How Wealthy Investors Avoid Losing Money
Follow their lead and craft your own investment policy statement
This has been one of the longest running bull markets in the history of the stock market. But the last six months have been a roller-coaster ride, including a dramatic one-day drop in the Dow Jones Industrial Index of over 1,100 points in February immediately followed by a strong rebound. That kind of volatility can rattle your nerves. Reacting out of fear in the moment, however, often results in making irrational money-losing mistakes.
So how can you avoid losing money in the stock market?
Well, it’s pretty much impossible for investors to never lose money sometime. But you can lower the odds by doing what many wealthy advisers do: Craft an explicit investment policy statement.
Pension funds — which are arguably managing consumers' most serious money — are required to produce detailed investment policy statements governing how those trillions of dollars in retirement money will be invested and monitored to make sure their rules match the goals of their investors. The pension fund committees spend hours reviewing the details of these policy statements at least once a year.
Mutual funds and big hedge funds also have to create their own investment policy guidelines, as do offices managing wealthy families’ money because they know it’s an essential part of the investing process. But having an investment policy statement is not reserved for the super wealthy. Everyone with money in the stock market should establish some basic investing ground rules for their investment portfolio.
Why an Investment Policy Statement Must Be in Writing
The purpose of an investment policy statement is to set personal guidelines before the stock market takes a violent, sudden turn. Having one can prevent you from making emotional financial decisions that could lead to huge financial losses. Not only is it your blueprint, but it’s also a measuring stick to help you see how your strategy is working.
Chances are, if you’re working with a financial adviser who is a true fiduciary (someone putting your interest first), he or she has already created an investment policy statement on your behalf or will help you craft one. But ultimately, it’s your plan setting forth what you’re trying to accomplish with your money — whether it’s to protect, or grow, your investments or both.
Your goals drive the process to then review the performance of both your investments and your adviser. Your investment policy statement should be crafted with a long time-horizon in mind; attempting to cater to short-term market panics undermines the whole purpose.
The point is to put limits on what you’ll put up with in the stock market and what investing behavior you won’t accept. Maybe you’re passionate about the future of Bitcoin, but not to the point where you’ll let yourself risk more than say, 1 percent of your life savings on cryptocurrency.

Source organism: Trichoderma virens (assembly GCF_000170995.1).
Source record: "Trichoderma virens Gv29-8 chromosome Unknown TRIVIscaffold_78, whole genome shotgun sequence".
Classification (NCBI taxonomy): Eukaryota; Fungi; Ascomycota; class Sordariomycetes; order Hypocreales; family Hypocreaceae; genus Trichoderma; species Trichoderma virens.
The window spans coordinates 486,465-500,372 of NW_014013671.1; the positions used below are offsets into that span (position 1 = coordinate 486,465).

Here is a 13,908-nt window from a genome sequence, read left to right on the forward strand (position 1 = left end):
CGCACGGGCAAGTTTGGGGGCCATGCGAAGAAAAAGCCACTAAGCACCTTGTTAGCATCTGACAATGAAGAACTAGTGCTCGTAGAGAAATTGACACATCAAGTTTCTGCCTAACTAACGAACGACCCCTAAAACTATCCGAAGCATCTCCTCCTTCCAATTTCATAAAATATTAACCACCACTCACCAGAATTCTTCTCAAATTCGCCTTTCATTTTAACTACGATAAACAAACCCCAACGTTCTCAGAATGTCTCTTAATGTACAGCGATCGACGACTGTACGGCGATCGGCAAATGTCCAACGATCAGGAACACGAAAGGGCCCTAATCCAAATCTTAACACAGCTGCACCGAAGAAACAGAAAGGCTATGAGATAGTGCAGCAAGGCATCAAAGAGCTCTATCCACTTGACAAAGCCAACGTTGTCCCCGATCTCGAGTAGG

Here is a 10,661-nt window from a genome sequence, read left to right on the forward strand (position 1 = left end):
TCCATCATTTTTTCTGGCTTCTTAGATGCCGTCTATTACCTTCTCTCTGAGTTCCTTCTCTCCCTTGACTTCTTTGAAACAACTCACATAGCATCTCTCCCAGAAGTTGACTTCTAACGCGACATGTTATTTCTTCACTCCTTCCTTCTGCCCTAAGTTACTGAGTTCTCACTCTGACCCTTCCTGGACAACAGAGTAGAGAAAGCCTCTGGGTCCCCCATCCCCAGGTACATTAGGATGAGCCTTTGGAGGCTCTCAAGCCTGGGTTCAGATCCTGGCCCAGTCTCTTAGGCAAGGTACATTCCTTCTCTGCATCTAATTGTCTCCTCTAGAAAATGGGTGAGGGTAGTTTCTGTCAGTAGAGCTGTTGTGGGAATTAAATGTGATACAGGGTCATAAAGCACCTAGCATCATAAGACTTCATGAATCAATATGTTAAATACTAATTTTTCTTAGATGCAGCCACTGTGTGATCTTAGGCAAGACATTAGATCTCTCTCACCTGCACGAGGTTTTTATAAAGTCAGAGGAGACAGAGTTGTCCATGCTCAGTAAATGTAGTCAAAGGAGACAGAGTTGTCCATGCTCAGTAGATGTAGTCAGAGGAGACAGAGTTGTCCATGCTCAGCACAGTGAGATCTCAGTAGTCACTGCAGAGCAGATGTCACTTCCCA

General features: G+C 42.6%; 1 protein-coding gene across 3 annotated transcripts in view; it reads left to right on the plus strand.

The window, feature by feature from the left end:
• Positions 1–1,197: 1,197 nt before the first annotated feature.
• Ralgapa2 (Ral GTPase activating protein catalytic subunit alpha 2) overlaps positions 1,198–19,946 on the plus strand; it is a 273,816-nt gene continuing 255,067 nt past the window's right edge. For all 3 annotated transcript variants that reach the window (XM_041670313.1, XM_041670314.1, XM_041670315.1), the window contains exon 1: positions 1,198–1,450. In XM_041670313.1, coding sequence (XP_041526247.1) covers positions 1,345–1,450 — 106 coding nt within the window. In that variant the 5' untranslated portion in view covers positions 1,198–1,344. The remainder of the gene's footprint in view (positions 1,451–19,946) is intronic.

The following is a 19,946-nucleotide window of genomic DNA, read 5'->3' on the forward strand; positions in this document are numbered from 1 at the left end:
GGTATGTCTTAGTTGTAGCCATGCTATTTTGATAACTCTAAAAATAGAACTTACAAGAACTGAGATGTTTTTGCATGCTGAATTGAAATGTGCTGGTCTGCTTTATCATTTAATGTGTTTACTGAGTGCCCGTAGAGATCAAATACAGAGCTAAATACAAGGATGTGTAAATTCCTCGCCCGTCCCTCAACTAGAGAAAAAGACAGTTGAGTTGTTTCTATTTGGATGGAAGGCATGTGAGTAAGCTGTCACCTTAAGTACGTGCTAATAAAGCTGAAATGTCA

What’s in Your Investment Policy Statement?
To create an investment policy statement, define your limits by stating in writing what you will and will not tolerate. Basically, you draw the lines in the sand before any investment decisions are made and you do not cross the lines.
Here are some of the most common sections of an investment policy statement:
- Basic account information: Location of your assets, how much is in each account and contribution methods
- Objectives: Short-term and long-term goals and the time frames for achieving each
- Asset classes to avoid and to use: Domestic or international stocks, bonds, hedge funds, mutual funds, active or passive funds and so on
- Allocation targets: How much of your total portfolio (usually a percentage of your savings) will be allocated to each major asset class —stocks, bonds, real estate and cash
- Monitoring and controls: How often you check in and the benchmarks you use for performance comparisons
Coming up with your own investment policy statement isn’t as hard as it sounds.
Start by creating a list of investment goals. For example, say you’re 50 with two kids in their teens or 20s. You have some money in your 401(k) and other savings accounts and you’re trying to save enough for retirement and fund two college tuitions. Those are real goals with deadlines.
Get your adviser to help you develop your investment guidelines based on those goals; what you have already invested and what you can afford to contribute going forward. You’ll need a plan for meeting each of the goals. The investment policy statement will move you in that direction and make you committed to saving the amount of money needed to put toward each goal every year while providing the flexibility to adjust your plan for changing your investment guidelines if your income changes.
The stock market’s been on fire for more than eight years. This is a good time for individual investors to set their own boundaries.